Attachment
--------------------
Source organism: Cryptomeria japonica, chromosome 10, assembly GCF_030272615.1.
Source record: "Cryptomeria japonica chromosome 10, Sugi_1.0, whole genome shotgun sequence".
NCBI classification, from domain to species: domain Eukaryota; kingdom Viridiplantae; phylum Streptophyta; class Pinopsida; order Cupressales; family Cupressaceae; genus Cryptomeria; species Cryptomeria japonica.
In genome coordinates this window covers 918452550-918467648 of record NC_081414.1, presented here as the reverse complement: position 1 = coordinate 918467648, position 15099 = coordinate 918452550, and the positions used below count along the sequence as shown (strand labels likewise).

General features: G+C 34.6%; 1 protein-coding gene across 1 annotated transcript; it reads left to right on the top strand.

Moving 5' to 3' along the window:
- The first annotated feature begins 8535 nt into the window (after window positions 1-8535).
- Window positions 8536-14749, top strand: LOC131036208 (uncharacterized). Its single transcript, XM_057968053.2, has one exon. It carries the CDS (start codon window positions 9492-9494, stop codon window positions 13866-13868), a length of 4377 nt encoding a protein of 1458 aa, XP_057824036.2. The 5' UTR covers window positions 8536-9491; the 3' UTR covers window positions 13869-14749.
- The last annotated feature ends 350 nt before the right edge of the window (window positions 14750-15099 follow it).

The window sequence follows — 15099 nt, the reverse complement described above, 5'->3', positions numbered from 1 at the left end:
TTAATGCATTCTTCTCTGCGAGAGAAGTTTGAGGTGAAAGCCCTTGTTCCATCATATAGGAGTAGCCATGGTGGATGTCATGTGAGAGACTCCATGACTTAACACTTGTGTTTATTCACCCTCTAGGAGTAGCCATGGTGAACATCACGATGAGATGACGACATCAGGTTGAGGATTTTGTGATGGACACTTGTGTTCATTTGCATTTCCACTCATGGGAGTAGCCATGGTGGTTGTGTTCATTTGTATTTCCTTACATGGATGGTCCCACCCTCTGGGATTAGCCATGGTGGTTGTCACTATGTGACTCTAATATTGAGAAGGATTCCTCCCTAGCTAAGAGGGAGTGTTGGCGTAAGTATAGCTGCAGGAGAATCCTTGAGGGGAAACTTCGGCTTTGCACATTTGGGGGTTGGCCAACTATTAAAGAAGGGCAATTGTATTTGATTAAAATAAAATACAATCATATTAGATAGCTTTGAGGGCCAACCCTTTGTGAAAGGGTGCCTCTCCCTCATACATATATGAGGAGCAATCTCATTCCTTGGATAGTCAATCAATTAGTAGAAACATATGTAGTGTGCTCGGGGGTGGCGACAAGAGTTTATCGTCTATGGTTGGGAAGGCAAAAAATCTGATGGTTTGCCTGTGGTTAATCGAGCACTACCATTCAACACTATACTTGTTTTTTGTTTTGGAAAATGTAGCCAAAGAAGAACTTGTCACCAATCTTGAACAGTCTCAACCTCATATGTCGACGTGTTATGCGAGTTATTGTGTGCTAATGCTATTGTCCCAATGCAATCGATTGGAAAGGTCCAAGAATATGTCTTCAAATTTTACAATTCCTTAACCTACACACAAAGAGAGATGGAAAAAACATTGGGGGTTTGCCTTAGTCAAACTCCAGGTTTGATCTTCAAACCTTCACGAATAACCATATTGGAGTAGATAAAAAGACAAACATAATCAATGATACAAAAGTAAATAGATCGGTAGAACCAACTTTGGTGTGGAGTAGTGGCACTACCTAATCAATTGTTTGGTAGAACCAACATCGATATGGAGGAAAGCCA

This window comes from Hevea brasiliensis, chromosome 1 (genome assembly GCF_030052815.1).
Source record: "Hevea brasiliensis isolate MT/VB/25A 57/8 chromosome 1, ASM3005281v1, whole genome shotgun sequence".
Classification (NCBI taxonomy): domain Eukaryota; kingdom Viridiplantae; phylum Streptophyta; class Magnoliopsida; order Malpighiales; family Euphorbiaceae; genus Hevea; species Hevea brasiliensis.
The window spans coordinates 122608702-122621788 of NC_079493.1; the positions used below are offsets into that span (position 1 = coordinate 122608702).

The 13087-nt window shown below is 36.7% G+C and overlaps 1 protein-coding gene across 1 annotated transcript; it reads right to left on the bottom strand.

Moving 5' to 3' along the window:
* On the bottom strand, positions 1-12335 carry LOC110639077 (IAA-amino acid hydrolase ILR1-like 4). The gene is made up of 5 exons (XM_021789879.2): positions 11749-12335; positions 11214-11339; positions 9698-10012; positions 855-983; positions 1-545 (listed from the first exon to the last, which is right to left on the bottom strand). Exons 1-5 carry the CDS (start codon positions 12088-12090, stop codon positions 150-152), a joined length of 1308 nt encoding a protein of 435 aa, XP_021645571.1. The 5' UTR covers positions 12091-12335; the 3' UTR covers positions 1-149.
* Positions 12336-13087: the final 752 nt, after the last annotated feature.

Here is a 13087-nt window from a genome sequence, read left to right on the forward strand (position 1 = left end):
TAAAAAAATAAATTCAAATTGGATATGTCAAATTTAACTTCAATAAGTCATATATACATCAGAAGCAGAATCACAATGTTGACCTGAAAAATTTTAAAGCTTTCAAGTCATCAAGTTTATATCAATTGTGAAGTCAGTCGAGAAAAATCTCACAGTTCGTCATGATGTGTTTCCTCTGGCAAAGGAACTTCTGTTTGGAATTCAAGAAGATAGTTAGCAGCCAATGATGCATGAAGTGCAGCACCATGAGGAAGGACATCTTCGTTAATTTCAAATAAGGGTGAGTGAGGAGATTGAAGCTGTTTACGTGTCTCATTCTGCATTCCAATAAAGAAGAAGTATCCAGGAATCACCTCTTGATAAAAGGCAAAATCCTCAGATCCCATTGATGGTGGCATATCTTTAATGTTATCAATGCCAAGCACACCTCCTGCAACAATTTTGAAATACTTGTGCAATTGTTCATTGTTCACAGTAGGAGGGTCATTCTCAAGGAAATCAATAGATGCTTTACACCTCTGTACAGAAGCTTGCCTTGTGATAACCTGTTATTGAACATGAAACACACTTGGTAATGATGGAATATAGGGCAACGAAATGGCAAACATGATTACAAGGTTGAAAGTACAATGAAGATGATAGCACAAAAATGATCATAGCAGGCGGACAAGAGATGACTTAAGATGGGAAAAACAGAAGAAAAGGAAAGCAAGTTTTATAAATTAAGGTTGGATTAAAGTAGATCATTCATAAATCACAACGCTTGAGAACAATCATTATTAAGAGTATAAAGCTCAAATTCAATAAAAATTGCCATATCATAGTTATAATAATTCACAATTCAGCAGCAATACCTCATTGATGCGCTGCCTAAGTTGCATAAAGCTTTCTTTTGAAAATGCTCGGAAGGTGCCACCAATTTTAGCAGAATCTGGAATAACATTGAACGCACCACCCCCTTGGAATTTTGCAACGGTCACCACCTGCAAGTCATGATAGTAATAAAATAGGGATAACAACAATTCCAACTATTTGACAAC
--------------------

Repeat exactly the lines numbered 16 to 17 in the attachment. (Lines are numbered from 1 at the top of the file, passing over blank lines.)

The 13087-nt window shown below is 36.7% G+C and overlaps 1 protein-coding gene across 1 annotated transcript; it reads right to left on the bottom strand.

Moving 5' to 3' along the window: